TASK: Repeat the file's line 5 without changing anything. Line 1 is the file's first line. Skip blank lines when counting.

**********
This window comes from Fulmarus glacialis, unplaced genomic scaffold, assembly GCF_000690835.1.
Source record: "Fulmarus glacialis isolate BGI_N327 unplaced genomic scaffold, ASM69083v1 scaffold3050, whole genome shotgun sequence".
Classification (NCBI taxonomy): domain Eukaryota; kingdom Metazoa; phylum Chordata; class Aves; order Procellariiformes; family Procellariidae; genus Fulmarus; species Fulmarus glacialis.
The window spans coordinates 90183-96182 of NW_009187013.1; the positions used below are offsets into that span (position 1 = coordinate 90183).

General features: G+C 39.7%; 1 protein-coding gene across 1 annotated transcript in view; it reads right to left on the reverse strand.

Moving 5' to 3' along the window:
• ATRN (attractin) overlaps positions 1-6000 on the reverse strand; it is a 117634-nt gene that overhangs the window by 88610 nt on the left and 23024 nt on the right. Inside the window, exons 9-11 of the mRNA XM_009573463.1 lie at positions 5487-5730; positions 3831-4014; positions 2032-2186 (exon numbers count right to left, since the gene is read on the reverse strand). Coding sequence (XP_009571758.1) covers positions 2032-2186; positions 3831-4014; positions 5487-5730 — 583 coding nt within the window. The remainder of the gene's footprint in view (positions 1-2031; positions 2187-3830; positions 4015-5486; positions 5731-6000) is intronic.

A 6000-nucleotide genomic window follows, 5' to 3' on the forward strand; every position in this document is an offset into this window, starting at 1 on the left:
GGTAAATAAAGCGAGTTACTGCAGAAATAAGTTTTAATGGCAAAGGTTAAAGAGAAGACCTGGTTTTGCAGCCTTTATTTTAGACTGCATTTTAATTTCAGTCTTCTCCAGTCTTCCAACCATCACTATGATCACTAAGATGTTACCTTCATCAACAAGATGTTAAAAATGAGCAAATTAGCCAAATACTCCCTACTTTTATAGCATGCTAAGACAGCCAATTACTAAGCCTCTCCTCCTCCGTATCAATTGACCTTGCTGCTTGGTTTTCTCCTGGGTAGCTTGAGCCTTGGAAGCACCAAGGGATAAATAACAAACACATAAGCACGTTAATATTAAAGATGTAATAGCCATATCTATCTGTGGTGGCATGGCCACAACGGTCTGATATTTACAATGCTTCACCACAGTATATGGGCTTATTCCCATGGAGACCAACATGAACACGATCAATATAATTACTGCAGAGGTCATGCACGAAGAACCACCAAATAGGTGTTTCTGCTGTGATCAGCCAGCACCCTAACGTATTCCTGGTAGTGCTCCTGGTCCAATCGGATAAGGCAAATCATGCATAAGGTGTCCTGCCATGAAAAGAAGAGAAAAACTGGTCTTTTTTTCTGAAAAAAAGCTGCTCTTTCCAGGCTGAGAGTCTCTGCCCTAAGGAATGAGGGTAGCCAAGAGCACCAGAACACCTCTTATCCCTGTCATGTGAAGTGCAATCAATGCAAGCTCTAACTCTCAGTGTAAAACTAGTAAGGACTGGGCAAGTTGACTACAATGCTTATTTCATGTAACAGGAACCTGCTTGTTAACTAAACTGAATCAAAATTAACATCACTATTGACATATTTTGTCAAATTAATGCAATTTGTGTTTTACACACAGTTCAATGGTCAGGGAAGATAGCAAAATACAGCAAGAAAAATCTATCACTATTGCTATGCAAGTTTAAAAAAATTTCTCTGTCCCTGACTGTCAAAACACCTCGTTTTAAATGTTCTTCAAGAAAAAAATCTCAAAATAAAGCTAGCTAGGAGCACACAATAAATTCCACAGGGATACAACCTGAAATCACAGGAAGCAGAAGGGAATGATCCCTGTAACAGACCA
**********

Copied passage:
General features: G+C 39.7%; 1 protein-coding gene across 1 annotated transcript in view; it reads right to left on the reverse strand.